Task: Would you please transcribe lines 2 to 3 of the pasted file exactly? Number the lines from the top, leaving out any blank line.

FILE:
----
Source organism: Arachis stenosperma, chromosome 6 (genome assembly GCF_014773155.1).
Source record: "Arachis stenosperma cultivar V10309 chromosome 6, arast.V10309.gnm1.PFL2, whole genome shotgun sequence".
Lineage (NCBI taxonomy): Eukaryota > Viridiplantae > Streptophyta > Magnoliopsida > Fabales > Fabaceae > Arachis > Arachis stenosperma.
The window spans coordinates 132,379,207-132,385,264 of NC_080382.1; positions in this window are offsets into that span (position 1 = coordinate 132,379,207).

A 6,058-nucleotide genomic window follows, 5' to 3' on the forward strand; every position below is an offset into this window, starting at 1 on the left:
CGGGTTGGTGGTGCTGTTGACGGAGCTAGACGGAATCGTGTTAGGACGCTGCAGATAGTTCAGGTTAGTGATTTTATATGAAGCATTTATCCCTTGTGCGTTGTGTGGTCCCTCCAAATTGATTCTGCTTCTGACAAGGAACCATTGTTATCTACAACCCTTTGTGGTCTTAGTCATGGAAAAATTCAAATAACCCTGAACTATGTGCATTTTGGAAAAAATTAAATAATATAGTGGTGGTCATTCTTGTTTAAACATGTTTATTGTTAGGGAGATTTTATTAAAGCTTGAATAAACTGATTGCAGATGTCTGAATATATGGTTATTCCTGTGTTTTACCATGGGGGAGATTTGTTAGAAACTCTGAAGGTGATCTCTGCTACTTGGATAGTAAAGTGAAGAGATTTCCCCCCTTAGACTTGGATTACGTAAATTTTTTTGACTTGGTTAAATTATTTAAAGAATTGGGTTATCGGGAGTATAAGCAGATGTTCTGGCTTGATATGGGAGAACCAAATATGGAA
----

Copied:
Source record: "Arachis stenosperma cultivar V10309 chromosome 6, arast.V10309.gnm1.PFL2, whole genome shotgun sequence".
Lineage (NCBI taxonomy): Eukaryota > Viridiplantae > Streptophyta > Magnoliopsida > Fabales > Fabaceae > Arachis > Arachis stenosperma.